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Electromagnetic conic sections
1.Jason W. Dunn and Julius Barbane, “One model for an integrated math/physics course focusing on electricity and magnetism and related calculus topics,” Am. J. Phys. 68, 749–757 (2000).
2.Tevian Dray and Corinne A. Manogue, “The vector calculus gap: ” PRIMUS 9, 21–28 (1999).
3.For the record, while a traditional course in multivariable or vector calculus will certainly discuss polar, cylindrical, and spherical coordinates, vectors will most likely be expressed exclusively in terms of their rectangular components.
4.Tevian Dray and Corinne A. Manogue, “Using differentials to bridge the vector calculus gap,” College Math. J. (to appear).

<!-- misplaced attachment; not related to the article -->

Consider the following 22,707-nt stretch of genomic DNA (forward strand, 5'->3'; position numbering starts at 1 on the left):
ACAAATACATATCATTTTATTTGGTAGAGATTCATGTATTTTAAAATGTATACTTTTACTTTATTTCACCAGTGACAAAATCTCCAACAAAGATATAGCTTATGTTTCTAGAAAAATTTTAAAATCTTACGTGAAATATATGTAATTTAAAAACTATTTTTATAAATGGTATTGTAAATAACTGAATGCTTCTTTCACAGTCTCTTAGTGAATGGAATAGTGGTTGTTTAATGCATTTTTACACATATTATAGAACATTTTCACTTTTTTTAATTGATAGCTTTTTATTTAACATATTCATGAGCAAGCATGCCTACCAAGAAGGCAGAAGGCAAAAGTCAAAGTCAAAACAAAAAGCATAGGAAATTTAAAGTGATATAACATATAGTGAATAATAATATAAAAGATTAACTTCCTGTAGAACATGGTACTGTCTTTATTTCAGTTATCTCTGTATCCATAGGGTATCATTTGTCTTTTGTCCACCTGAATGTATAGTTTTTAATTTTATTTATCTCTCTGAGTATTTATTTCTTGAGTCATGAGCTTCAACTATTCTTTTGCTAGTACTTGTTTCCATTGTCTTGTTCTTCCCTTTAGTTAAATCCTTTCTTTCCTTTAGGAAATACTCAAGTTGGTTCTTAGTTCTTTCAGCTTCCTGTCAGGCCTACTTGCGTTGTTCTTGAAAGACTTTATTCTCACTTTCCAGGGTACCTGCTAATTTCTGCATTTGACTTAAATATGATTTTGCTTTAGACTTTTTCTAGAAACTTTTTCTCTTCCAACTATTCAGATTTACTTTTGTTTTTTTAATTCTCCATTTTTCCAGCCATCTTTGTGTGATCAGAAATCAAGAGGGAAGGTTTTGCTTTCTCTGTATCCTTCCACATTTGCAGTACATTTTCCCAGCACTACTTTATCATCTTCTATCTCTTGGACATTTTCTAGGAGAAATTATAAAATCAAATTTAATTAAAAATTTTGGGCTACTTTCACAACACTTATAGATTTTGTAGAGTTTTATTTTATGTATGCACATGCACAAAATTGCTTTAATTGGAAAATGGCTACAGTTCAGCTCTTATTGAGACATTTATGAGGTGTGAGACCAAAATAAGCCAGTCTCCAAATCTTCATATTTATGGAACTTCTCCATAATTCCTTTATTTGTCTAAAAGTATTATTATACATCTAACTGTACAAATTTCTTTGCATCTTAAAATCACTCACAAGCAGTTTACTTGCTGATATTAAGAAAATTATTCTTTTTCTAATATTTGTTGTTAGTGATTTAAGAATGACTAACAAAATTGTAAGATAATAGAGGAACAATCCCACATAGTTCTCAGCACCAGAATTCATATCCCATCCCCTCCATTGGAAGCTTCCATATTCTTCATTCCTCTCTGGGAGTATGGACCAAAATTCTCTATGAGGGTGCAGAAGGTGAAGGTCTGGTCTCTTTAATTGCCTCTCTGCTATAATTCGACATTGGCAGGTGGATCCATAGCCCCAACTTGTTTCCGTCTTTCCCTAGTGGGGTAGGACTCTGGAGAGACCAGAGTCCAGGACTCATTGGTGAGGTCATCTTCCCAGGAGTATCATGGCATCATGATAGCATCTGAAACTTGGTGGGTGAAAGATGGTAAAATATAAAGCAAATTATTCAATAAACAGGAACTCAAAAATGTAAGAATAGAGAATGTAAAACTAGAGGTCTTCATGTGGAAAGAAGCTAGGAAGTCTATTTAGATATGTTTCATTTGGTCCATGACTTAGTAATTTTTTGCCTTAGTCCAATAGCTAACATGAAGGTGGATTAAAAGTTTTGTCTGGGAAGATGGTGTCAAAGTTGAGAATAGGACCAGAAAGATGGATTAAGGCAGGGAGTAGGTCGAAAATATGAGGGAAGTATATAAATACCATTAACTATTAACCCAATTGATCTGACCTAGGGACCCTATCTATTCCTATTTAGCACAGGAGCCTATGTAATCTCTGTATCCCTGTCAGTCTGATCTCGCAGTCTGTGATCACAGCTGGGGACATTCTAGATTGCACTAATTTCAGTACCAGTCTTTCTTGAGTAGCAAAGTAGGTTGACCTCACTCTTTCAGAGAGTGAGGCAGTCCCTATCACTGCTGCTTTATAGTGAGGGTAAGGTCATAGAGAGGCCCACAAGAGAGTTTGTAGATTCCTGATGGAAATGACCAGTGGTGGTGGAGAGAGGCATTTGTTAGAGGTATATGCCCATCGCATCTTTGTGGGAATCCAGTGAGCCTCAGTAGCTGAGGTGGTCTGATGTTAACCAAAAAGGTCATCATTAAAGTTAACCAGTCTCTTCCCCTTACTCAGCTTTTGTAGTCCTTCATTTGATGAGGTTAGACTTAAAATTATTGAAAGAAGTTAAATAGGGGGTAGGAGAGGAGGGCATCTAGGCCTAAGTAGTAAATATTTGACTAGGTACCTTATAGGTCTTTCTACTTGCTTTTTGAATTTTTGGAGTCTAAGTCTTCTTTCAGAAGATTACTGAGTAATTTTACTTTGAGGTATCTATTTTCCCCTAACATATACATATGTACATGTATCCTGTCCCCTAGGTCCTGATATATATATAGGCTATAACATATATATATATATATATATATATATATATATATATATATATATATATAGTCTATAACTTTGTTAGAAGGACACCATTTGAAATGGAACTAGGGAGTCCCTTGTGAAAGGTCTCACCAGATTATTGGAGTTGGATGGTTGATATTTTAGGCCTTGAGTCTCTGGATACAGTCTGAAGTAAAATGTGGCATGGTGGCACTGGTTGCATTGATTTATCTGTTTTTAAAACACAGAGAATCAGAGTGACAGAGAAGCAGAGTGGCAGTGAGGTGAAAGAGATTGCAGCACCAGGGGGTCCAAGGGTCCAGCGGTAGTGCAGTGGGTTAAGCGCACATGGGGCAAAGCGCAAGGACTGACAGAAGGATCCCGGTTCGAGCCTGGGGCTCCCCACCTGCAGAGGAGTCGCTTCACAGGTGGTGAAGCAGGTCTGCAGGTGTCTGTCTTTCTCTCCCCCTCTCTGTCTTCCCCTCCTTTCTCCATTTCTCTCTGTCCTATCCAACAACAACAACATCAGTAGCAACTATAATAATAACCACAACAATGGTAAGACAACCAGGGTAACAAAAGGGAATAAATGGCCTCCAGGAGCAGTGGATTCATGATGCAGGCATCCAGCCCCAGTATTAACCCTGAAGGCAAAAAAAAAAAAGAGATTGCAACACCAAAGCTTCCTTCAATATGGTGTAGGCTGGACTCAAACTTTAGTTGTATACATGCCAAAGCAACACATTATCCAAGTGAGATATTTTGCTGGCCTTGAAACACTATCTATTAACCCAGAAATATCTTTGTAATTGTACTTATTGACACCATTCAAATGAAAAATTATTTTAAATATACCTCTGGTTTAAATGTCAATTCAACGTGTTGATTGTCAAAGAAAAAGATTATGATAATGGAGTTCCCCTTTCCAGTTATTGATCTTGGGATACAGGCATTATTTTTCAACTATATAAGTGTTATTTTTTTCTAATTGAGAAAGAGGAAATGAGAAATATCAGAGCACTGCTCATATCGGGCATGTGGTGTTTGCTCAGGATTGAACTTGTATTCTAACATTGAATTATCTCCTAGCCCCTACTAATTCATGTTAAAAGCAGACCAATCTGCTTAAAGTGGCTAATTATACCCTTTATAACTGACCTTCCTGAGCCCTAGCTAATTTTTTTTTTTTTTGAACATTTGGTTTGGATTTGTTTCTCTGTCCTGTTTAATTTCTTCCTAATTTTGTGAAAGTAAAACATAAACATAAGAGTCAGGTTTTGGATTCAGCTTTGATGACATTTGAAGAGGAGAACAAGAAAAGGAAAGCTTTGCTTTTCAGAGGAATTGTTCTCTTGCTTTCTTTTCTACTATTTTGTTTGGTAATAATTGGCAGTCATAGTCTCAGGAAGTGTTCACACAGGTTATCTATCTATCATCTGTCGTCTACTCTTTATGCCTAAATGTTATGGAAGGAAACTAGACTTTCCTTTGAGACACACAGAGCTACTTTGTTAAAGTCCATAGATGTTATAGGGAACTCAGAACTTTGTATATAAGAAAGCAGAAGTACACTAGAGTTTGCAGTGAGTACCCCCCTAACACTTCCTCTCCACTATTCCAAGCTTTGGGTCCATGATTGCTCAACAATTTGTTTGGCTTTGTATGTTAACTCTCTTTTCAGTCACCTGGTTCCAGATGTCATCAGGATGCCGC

5.H. M. Schey, div, grad, curl, and all that, 3rd ed. (Norton, New York, 1997).
6.David J. Griffiths, Introduction to Electrodynamics, 3rd ed. (Prentice-Hall, New York, 1999).
7.Mary L. Boas, Mathematical Methods in the Physical Sciences, 2nd ed. (Wiley, New York, 1983).
8.One plate is in fact sufficient. The advantage of two plates is that the field vanishes outside the capacitor.
9.We use φ rather than θ for compatibility with our later examples, and rather than to avoid confusion with spherical coordinates.
10.A spheroid is an ellipsoid with two axes of the same length.
11.It is instructive to consider this latter example as a “stretched out” point charge.
12.Philip M. Morse and Herman Feshbach, Methods of Theoretical Physics (McGraw-Hill, New York, 1953), Chap. 5.
13.A similar statement can be made in three dimensions, using quaternions in place of the complex numbers.
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